TTMaster Fireproof II
Long pimples rubber providing a very high control thanks
to its low speed and the geometric proportion of pimples.
This rubber offers great attack potential. It is
suitable for active play as well as the classic defense.
Click here for pricing on TTMaster Fireproof II from One of a Kind
TTMaster Fireproof II
1. The reviewer: - state
blade used to test the rubber
TTMaster Fireproof II (FPII) OX red on TSP Balsaplus 4.5
Tested rubber for 1 session against a few different opponents, compared
with identical blade with Bomb Talent (BT) OX red.
Used a glue sheet to attach both rubbers.
2. Physical Properties:
Pips feel stiff and not very grippy, quite similar to BT. Quality looks
decent, similar to other quality Chinese made long pips.
It's not quite as flimsy as the Insider sheet, making it much easier to
attach, especially with a glue-sheet, which I pleased to see that
TTMaster now includes with the LP rubbers.
a) The speed of the rubber at low impact, such as return of serves,
short pushes, etc.
Speed of the rubber on low impact is slow... not quite as slow as the
Punto but significantly slower than the BT.
b) The speed when blocking against fast
Speed on high impact is medium.. I had to relax the wrist a little to
control the fast loops, or it would go over the end. It was similar to
the Bomb Talent, but the trajectory on the FPII was much lower, so I
could hold the bat at 90deg, making it easier to control the fast loops.
4. Spin and reversal.
This rubber does seem to have significant grip, allowing you to generate
a little backspin if you brush hard, more so than the BT. This made it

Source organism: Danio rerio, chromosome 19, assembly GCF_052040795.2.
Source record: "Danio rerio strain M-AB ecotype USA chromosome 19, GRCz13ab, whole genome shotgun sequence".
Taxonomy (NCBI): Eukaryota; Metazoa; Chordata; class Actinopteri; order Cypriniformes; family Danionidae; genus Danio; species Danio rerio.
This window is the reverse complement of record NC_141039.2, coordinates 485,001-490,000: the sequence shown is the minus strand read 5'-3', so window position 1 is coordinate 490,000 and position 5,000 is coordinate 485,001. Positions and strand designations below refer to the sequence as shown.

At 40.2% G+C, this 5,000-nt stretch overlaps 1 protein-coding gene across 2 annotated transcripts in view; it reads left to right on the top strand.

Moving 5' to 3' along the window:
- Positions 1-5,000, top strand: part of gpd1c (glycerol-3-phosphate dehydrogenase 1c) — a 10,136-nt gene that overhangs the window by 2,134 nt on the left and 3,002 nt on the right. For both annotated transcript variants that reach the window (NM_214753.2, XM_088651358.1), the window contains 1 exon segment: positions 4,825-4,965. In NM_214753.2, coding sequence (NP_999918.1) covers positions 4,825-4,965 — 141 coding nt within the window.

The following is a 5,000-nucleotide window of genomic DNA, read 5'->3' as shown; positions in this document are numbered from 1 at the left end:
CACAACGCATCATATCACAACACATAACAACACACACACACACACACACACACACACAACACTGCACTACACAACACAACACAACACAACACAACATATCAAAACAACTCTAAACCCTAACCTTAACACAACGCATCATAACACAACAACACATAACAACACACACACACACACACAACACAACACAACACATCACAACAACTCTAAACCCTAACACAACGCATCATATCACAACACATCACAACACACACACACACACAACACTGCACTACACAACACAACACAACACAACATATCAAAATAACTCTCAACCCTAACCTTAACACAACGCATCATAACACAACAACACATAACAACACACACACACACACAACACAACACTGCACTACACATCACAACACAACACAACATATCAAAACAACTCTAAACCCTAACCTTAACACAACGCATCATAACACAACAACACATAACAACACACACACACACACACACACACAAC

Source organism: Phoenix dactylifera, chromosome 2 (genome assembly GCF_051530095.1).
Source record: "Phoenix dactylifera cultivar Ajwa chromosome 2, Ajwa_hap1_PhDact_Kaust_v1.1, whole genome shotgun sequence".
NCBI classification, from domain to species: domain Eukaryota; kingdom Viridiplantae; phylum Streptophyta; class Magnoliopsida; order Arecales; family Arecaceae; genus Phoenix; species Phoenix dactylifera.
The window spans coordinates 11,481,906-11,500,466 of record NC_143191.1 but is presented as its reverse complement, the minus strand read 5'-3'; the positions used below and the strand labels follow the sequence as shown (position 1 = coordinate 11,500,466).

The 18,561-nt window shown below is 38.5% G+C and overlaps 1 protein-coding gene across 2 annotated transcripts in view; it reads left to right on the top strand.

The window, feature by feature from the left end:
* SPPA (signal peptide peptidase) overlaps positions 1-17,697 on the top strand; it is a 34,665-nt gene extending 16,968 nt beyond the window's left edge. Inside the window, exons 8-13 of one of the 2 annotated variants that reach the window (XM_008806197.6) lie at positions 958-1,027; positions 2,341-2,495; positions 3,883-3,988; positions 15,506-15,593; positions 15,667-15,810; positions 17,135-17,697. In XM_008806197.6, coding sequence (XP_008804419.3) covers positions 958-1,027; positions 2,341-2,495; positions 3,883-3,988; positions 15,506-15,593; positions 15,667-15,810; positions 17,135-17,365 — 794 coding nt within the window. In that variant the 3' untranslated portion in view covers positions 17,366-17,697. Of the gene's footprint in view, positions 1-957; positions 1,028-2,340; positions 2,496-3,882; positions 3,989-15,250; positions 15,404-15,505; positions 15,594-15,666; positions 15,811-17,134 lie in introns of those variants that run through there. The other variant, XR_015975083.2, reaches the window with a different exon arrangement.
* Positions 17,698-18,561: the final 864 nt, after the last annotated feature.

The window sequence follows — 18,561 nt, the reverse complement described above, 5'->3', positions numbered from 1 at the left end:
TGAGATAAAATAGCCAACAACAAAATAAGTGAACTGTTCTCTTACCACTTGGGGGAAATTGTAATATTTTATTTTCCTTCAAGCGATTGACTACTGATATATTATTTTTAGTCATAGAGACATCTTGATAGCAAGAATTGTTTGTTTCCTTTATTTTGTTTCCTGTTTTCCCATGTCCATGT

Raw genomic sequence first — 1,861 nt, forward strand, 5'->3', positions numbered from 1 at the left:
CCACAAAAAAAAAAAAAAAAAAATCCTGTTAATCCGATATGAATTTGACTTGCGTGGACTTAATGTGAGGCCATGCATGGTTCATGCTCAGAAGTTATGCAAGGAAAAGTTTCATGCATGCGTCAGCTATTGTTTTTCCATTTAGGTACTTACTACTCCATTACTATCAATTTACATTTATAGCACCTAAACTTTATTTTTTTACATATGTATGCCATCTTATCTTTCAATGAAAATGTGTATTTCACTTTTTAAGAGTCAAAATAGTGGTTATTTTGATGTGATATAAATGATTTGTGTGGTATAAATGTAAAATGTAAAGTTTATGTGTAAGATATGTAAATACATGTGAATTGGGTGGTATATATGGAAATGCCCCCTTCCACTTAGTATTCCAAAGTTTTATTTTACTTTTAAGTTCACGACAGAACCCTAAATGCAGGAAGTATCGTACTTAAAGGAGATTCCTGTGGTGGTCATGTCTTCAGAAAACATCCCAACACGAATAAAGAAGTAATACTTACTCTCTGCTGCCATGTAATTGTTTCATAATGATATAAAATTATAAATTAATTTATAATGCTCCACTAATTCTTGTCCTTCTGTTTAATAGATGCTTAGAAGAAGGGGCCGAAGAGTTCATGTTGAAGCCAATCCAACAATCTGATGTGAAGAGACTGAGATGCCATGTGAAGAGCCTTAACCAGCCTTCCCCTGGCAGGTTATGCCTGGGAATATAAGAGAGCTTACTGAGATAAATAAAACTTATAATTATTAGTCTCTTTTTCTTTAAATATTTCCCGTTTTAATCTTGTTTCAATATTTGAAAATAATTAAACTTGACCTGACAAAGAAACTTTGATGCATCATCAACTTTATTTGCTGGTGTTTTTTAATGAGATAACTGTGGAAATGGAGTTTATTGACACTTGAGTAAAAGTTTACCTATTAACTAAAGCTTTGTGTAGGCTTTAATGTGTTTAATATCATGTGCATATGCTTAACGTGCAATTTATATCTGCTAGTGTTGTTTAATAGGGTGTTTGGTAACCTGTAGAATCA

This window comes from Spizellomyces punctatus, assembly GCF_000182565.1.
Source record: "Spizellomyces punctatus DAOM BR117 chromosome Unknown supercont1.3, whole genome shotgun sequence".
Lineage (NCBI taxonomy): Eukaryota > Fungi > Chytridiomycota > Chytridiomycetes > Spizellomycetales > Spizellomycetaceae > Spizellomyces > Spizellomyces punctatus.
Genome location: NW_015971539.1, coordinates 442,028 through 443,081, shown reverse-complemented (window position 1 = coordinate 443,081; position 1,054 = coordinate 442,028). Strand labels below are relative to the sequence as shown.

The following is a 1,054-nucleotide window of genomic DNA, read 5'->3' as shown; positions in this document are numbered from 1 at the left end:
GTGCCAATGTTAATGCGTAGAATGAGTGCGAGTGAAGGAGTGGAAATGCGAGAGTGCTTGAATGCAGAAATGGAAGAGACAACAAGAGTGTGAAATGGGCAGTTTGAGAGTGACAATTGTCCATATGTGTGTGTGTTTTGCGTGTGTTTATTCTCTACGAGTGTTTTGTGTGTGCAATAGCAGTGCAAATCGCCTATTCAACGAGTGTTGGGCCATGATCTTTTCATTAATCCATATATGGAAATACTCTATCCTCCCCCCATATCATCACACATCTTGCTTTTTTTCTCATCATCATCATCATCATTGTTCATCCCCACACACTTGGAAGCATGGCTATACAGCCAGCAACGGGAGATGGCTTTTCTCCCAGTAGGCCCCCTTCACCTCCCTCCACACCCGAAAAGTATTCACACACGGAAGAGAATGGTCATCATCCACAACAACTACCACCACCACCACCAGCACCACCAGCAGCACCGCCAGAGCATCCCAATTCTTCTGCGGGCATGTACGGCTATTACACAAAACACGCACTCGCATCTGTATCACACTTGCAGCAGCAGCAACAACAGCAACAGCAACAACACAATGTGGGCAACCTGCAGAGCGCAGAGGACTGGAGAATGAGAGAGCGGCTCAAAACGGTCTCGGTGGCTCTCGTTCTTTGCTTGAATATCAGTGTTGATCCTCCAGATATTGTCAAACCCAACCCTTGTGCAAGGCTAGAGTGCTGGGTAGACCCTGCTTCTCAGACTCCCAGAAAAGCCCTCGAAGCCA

easier to keep the ball low when chopping, which it seemed to be very
5. Sensitivity to spin:
The FPII seems a little sensitive to spin, particularly backspin and
sidespin. The is the main reason the BT is easier to use as it's quite
insensitive to spin.
b) high impact
On high impact the FPII seemed much less affected by spin, giving the
ball a real low trajectory even off fast and spinny loops. There are
only a few LP rubbers that get such a low trajectory at medium high
impact, most of the TTmaster LPs seem to have this. The BT grips a lot
more on high impact and you need to close the blade to keep the
trajectory low. It seemed similar to the Punto in this respect, and a
side by side comparison would be very useful to do.
For an active close to the table game, the control of this rubber is
very good. Topspin can be chop-blocked, but can also be counterhit,
which seems to produce a low trajectory dead ball. No-spin shots can be
punched back, which is where the BT also shines and produces very
similar results. Backspin can be attacked very easily producing good
reversal making them drop. When chopping against backspin or sidespin,
the ball can grip quite a bit, so adjustments must be made.
When used for chopping the extra grip and slow speed helps keep the ball
low and short. Reversal was very good. Rubber may be a little too slow
to chop a long way away from the table, although the addition of sponge
may help here.
7. Other Playing properties:
Drop shots are highly effective with the rubber, mainly due to the slow
speed. As mentioned it's a little sensitive to spin, so you do need to
read the spin a little better. I produced quite a few drop shots against
some fast no-spin serves, which I find very hard to do with the BT. The
Meteor 8512 was also quite good at this.
It compared closest to the BT as mentioned. The BT is springier and
faster. Attacking no-spin or even topspin is quite effective with both
rubbers, but the extra grip on the FPII made it easier, and the feel
seemed a little more direct.
TTmaster's description is really quite accurate, it really has great
attacking ability, and the slow speed at low impact, and the grip,
medium speed and low trajectory at higher impact sets it apart from